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It's an uphill battle for Green Bay Packers' injury prone defensive end Justin Harrell

Jul. 27, 2010
 
Justin Harrell, center, works during Green Bay Packers Organized Team Activities (OTA) at Ray Nitschke Field in Ashwaubenon.
Justin Harrell, center, works during Green Bay Packers Organized Team Activities (OTA) at Ray Nitschke Field in Ashwaubenon. / File/Press-Gazette
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Packers by Position

Green Bay Press-Gazette reporter Pete Dougherty will be focusing on a different Packers position each day going into training camp. The schedule is as follows:
♦ Friday: Receivers/tight ends
♦ Saturday: Offensive line
♦ Sunday: Quarterbacks
♦ Monday: Running backs
Today: Defensive line
♦ Wednesday: Linebackers
♦ Thursday: Defensive backs
♦ Friday: Special teams

More

Three seasons into his NFL career, such as it is, Justin Harrell has played in a mere 13 NFL games.

The 2007 first-round draft pick was recovering from a torn biceps tendon when the Green Bay Packers selected him, and he’s been injured ever since, most notably with a chronic lower-back problem that shortened his 2008 season and sidelined him all of last year.

So even though the Packers have kept him around for another training camp, odds are against him making their 53-man roster even after the NFL this summer suspended starting defensive end Johnny Jolly for the year.

Harrell’s career with the Packers is on life support because, for one, there’s reason to doubt whether he’ll even get through training camp without his back acting up. Last year, after two surgeries and apparently full rehabilitation, it took only a week of spine-compressing full-contact practices to sideline him for the season.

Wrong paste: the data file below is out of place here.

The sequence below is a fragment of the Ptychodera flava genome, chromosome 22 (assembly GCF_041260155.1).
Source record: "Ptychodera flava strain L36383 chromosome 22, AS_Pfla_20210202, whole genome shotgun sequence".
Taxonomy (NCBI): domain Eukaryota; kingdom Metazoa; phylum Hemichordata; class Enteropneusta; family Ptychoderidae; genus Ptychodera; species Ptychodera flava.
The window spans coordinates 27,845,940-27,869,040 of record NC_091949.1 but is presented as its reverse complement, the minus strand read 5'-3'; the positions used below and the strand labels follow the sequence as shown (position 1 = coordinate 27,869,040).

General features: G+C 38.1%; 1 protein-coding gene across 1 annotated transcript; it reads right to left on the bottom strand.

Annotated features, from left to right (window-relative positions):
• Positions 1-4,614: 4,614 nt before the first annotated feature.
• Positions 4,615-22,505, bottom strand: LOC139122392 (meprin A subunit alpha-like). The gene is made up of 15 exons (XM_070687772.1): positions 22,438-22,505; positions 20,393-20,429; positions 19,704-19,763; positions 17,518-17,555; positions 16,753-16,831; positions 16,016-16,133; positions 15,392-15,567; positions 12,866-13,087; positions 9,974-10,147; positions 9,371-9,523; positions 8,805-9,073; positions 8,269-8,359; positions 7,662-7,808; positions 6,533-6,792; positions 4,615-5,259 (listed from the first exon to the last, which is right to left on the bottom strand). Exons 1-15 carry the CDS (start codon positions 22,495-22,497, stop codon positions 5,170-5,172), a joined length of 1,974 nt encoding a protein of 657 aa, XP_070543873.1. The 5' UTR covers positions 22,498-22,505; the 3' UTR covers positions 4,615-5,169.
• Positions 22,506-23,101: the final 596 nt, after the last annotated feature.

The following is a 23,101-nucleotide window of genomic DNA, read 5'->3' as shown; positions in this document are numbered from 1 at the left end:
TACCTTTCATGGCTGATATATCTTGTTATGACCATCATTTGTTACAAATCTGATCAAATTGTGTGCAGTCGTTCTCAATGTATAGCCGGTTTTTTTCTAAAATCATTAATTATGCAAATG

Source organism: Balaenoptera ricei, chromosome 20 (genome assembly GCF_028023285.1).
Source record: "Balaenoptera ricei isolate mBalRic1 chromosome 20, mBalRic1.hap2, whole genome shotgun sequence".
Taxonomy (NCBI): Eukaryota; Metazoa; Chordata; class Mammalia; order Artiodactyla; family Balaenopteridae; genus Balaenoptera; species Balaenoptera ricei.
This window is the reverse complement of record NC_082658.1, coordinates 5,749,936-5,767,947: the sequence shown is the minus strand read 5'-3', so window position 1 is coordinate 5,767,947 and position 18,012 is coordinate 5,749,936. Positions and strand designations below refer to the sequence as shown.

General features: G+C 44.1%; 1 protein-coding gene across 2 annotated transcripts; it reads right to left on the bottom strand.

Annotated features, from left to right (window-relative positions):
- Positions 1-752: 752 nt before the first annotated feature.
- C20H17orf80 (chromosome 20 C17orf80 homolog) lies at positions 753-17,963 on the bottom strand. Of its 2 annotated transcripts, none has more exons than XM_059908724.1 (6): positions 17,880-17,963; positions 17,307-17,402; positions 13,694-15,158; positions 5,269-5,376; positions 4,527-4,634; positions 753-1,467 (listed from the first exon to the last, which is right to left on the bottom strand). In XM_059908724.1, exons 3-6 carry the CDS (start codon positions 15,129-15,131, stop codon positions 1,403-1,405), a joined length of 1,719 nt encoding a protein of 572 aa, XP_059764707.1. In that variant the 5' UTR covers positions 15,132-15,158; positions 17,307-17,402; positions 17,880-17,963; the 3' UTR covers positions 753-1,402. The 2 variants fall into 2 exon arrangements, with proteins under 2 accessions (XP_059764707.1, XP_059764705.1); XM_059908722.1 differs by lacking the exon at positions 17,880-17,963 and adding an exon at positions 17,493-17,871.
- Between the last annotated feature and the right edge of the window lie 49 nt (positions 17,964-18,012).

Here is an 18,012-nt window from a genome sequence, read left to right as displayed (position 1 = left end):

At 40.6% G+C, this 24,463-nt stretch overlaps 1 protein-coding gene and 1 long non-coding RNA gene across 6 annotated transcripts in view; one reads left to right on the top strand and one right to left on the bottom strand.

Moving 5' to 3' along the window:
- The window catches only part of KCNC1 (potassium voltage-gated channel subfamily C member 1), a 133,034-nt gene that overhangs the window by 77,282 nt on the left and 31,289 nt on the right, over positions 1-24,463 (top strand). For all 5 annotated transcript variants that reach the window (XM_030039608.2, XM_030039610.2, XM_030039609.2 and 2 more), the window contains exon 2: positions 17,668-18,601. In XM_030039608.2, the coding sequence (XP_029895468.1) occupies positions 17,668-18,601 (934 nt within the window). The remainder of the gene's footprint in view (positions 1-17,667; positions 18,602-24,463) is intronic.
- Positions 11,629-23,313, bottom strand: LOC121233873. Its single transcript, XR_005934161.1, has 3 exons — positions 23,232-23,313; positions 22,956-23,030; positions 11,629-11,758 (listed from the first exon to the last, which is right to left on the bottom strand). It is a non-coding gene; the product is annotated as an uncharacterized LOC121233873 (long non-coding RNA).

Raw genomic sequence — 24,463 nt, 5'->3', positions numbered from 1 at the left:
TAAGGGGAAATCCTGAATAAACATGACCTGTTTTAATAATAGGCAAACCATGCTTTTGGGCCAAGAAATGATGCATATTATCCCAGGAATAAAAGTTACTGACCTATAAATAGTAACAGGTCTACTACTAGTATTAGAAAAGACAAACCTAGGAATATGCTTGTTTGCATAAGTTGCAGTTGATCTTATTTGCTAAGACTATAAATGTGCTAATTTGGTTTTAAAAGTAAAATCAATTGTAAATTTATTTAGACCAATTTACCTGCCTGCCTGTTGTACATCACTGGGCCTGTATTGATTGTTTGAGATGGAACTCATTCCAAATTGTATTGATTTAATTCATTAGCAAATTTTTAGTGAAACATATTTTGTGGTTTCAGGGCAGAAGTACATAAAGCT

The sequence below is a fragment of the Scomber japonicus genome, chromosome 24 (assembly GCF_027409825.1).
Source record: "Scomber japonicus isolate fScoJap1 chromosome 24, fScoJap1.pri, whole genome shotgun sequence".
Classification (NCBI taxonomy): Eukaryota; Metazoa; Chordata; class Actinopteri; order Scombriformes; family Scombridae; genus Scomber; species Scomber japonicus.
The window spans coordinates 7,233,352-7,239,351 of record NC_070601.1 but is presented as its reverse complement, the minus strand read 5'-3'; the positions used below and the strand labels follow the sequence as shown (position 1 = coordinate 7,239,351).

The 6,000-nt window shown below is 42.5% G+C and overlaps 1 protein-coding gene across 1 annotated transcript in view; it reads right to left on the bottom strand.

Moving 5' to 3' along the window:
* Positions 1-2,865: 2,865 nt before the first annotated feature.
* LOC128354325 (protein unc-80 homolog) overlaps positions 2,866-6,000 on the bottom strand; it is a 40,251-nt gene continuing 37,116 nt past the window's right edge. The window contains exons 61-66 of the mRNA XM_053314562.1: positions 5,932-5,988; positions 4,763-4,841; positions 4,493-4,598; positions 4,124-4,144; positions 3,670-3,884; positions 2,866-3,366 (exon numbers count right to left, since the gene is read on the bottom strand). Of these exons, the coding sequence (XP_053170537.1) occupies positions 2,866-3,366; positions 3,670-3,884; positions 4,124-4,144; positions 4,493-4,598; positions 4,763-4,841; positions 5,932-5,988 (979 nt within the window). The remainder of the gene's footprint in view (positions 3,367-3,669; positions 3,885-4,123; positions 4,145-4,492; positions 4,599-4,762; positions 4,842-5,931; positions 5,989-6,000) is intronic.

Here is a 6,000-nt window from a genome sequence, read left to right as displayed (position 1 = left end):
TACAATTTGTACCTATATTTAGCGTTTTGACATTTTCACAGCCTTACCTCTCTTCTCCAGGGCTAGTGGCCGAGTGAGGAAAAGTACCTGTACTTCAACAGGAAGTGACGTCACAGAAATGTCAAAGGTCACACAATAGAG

Second, even if Harrell gets through camp OK, the Packers will have to consider the risk of him aggravating his back during the season. That’s hardly a long-shot, with the worst possible outcome that he’d wind up on injured reserve early in the season, only after the Packers had cut another player they liked, with the likelihood that the released player was picked up by another team.

Circumstances can change once camp begins, and Harrell still has the raw power that the Packers liked when General Manager Ted Thompson selected him at No. 16 overall in ’07. But Harrell will need an excellent, healthy camp and perhaps some good fortune on top of that to keep from ending his Packers career as one of their all-time first-round draft busts, not in the class of Tony Mandarich at the No. 2 pick overall in 1989, but comparable to former defensive end Jamal Reynolds, the failed No. 10 pick from the 2001 draft.

For what it’s worth, Harrell got through offseason practices fine, and the Packers aren’t going to discount anybody’s chances, at least publicly, on the eve of camp. But he’s fighting uphill.

“(Harrell) has done everything we’ve asked him to in this (offseason),” said Mike Trgovac, the Packers’ defensive line coach. “His day will come when we put the pads on and get rockin’. He’s very smart, knows all his assignments, picks up things easy. He’s one of those guys when you put the no pads on you don’t see wow, but when you put the pads on you feel his strength.”